Brendan Monroe was born and raised in Southern California with a BFA honours from the Art Centre College of Design. He currently resides in Los Angeles, producing work in an underground basement in the Chinatown of LA. While he’s not working, he’s out camping, skateboarding, chasing stray cats and collecting insects. In short, living it up.
PIXELSURGEON: Could you tell us a little about more about your favourite medium of work as your portfolio is rather diverse?
BM: Well, I like painting in acrylics, drawing with ink, sculpting with wood and silkscreen printing. I don’t know which is my favourite. Some are easier than others. I think that’s why my portfolio is more diverse, when I get bored with one thing then I try to move onto something completely different.
PIXELSURGEON:There is a hint of grotesque in your depiction of the human face. The bug face reminds me of Kafka’s character, George in the Metamorphosis. Are you inspired by the insects you collect and how?
Yes. I think they are some really interesting creatures. They are so small yet populate so much of the world. I don’t mean to be grotesque all the time, I just think you can’t have much happiness without much sadness.
PIXELSURGEON: Tell us about your relationship with comics and storytelling.
BM: Well, I think a lot of my images can tell their own stories within them. I like making the comic because they go much further into story telling than just one image can. Writing is also another great medium that’s fun to experiment with.
PIXELSURGEON: Have you thought about developing your character for animation or a new series of comics?
BM: Not really, but also yes. I think the way I draw out my storytelling is a lot like storyboarding for an animation. In that way I do think it could be possible. Up to this point I haven’t made it one of my main objectives to make any animations. It is true, it could be really fun and rewarding. Maybe it’s just a matter of time.
PIXELSURGEON: Do you like nature (plants growing out of animal backs, for example)? How does it affect your interpretation of art?
There is a ton of nature imagery in my work. Right now I am constantly drawing from my interpretation of nature. To me, there always seems to be an amazingly inherent beauty in things that grow.
PIXELSURGEON: Do you like music?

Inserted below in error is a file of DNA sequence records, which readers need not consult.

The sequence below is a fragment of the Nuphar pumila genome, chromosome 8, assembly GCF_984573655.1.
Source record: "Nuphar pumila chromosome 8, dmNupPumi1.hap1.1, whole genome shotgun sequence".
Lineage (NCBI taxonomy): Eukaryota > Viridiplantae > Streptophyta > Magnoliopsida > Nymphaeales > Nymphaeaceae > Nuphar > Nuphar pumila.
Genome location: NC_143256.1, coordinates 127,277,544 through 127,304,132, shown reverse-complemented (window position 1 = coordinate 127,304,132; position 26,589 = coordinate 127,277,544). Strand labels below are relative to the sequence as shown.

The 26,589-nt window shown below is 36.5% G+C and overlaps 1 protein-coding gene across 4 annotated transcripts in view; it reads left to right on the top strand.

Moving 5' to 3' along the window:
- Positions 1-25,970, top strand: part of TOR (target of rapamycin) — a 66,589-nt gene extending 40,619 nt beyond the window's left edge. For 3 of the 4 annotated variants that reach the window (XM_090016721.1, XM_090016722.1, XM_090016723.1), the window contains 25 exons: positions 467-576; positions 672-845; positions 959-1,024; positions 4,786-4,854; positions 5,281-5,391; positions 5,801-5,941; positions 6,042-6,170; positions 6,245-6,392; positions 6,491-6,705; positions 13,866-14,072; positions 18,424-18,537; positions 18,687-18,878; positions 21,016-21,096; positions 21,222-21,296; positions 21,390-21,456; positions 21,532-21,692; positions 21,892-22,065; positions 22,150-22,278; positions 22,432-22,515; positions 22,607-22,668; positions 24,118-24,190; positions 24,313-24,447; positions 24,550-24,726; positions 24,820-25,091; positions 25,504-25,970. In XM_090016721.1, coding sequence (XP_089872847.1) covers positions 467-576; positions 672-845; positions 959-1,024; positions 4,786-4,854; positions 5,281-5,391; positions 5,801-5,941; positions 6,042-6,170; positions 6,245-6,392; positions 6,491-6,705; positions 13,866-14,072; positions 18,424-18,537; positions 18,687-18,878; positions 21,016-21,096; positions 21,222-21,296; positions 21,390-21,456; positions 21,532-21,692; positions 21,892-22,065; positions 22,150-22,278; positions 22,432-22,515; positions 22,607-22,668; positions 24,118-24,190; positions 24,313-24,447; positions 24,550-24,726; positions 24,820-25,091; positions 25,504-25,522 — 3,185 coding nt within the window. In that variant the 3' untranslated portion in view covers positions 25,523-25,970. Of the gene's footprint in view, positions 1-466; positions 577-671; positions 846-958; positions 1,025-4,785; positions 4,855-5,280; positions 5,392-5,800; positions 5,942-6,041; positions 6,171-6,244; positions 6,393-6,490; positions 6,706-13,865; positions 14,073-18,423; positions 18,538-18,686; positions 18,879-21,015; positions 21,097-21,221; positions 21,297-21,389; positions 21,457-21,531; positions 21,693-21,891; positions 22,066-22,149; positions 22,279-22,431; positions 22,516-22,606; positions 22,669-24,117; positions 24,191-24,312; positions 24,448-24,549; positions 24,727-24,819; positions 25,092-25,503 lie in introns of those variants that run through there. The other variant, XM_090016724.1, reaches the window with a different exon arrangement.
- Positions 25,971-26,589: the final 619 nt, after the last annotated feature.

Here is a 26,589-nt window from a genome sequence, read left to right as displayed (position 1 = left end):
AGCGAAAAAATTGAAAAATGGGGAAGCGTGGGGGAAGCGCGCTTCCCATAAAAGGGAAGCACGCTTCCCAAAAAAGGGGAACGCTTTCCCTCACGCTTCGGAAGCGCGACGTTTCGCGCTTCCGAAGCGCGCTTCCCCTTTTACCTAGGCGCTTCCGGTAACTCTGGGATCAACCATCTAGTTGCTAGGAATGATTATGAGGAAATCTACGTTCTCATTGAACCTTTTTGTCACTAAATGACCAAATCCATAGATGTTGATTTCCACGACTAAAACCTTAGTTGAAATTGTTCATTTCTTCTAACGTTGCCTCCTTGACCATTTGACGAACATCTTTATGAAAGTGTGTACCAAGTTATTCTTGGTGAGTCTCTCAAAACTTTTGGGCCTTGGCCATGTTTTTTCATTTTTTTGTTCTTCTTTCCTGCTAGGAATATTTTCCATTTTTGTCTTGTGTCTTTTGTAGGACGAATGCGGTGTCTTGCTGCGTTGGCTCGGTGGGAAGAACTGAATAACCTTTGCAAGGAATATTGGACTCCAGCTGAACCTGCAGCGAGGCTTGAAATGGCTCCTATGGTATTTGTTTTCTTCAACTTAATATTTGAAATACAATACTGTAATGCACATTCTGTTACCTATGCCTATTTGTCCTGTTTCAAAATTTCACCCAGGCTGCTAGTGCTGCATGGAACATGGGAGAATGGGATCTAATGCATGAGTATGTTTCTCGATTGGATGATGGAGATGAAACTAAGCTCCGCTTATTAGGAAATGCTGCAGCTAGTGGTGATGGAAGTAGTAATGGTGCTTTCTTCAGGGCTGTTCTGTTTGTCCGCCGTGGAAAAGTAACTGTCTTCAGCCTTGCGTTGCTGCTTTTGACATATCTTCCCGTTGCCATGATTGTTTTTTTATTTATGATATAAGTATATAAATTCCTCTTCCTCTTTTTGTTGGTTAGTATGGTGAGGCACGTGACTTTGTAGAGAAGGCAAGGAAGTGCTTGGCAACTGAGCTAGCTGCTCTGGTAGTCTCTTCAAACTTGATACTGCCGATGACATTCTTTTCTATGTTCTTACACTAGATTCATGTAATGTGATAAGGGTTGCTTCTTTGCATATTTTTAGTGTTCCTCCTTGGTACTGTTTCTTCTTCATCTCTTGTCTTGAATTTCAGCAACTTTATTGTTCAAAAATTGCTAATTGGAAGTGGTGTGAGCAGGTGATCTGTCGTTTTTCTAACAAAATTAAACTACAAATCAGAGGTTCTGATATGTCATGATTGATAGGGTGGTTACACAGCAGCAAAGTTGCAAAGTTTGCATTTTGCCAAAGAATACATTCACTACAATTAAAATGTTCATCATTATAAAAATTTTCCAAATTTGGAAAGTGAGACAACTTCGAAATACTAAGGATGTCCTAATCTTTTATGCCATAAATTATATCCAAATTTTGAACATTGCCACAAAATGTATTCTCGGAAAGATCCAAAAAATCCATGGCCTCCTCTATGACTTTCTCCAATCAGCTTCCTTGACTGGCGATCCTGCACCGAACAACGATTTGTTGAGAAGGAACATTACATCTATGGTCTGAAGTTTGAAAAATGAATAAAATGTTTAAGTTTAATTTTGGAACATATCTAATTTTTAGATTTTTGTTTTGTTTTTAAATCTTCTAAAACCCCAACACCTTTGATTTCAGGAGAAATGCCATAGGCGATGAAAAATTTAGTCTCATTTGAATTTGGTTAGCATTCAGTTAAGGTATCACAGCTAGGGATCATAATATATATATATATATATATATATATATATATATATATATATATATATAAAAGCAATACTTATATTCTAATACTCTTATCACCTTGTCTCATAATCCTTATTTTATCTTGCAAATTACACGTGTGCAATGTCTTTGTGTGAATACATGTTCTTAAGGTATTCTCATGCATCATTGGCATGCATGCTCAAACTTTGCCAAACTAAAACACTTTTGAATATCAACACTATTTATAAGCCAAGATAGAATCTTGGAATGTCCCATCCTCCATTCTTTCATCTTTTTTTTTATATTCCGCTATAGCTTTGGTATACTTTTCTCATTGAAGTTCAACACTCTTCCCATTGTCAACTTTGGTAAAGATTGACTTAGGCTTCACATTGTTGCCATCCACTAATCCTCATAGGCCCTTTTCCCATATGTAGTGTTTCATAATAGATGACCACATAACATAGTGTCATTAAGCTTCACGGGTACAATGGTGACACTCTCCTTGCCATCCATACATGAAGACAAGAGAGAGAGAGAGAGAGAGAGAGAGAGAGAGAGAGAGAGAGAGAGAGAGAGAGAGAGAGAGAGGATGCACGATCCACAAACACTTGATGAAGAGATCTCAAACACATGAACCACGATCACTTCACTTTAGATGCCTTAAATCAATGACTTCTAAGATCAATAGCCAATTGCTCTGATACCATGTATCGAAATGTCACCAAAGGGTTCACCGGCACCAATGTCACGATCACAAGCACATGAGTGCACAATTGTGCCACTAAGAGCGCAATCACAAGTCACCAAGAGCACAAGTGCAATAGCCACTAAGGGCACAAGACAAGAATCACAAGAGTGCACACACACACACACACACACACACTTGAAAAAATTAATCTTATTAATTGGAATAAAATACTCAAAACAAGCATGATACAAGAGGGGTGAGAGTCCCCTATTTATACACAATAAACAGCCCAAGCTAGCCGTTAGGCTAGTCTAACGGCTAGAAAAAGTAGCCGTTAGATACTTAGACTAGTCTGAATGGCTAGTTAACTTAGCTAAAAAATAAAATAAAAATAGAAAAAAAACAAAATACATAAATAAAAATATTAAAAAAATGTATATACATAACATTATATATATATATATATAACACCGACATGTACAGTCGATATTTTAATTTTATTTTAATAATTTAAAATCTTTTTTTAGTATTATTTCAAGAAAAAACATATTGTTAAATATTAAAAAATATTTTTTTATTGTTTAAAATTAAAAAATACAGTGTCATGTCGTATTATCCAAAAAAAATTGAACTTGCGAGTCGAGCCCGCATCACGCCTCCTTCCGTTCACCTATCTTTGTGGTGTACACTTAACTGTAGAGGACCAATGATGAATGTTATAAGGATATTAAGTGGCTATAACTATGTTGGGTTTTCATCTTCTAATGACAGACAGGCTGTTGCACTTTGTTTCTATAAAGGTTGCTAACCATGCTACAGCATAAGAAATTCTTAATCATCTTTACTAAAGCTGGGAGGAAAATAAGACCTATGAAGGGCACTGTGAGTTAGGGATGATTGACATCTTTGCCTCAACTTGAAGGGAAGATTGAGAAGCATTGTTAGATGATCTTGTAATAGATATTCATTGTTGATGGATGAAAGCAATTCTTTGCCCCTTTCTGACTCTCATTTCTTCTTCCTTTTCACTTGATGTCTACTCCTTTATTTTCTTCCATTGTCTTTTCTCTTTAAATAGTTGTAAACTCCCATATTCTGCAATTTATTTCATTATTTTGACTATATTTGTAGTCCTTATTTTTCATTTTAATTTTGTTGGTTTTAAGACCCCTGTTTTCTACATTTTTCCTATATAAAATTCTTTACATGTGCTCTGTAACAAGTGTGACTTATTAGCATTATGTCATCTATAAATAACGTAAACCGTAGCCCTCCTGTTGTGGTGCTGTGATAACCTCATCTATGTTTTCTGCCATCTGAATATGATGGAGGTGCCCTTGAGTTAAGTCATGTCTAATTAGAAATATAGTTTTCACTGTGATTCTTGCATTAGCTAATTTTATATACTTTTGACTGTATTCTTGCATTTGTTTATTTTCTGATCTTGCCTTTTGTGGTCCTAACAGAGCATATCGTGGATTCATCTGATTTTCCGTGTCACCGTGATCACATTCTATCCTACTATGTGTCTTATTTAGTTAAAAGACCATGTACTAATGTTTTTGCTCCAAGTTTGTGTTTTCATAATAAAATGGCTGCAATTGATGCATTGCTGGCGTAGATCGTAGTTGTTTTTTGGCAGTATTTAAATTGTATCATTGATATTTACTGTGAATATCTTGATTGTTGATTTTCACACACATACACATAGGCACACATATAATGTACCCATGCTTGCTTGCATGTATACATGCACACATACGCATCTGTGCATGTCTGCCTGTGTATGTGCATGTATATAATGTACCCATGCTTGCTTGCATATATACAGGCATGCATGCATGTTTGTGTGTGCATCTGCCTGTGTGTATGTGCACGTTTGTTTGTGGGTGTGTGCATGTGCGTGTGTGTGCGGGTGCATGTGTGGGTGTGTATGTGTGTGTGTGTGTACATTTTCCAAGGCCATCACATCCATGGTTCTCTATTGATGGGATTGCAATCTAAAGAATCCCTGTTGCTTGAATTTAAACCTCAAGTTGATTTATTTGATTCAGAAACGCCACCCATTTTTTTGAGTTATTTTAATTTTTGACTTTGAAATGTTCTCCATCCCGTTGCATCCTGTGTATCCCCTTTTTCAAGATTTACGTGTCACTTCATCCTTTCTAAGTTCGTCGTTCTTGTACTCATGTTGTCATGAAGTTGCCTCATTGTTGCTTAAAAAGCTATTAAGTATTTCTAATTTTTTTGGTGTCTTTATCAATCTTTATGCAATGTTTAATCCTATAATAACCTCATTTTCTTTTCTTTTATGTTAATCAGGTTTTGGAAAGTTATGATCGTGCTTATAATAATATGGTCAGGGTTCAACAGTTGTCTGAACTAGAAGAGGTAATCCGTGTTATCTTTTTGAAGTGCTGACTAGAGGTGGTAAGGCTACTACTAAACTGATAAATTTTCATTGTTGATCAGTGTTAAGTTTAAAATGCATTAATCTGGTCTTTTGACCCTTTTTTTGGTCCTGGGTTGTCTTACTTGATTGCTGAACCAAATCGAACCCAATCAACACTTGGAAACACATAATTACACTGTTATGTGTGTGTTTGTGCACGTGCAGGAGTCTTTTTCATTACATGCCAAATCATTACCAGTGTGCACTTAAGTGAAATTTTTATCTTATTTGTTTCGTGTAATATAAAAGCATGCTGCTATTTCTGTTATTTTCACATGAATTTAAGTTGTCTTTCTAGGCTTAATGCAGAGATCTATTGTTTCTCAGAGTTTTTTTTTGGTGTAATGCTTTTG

BM: Yes. I like a lot of stuff. The last few things I listened to were Wilco, Metric, Phylis Dillon, Jon Brion, Joanna Newsom, Calexico.
PIXELSURGEON: Is there a particular style/school of thought/artist that you admire and try to emulate?
BM: Definitely nothing in particular. I think I like lots of artists from different schools of thought. Like Marcel Dzama, Neil Farber, The Clayton Brothers, Barry Mcgee, Claire Rojas, Takashi Murakami, Ai Yamaguchi. They all seem like very likeable artists. I’m not sure it’s good whether I like them or not, but there are many ways of perceiving things and learning from there.
PIXELSURGEON: There is a recurrent motif of the sheep and some numbers. What does counting sheep mean to you?
BM: Oh yeah, the counting sheep. I think it might be because I’m up working late a lot. No but really, never looked at it so much like that. For some reason I always though of it as tagging of that animal in the painting. Like when scientists do research, to keep track of how many there are and where in my paintings.
PIXELSURGEON: Do you think art can alter people’s perspective of nature and the environment?
Yes. I don’t think I necessarily do that though. At least I’m not trying to. I think I am really just showing my admiration for it.
PIXELSURGEON: Can you tell us more about your wallet designs and any particular reason you chose this medium?
Actually, there are these designers here that wanted to put my images on wallets. It was their idea and they do it with lots of other artists. Their name is Poketo, they do lots of cool stuff.
PIXELSURGEON: I find this x-ray vision very refreshing. Is there any significance in the presentation of the bone structures of your characters?
BM: Just a reference to analysing and taking a closer look at things for more depth knowledge of it.
Interview on Pixelsurgeon here.
Brendan Monroe’s site.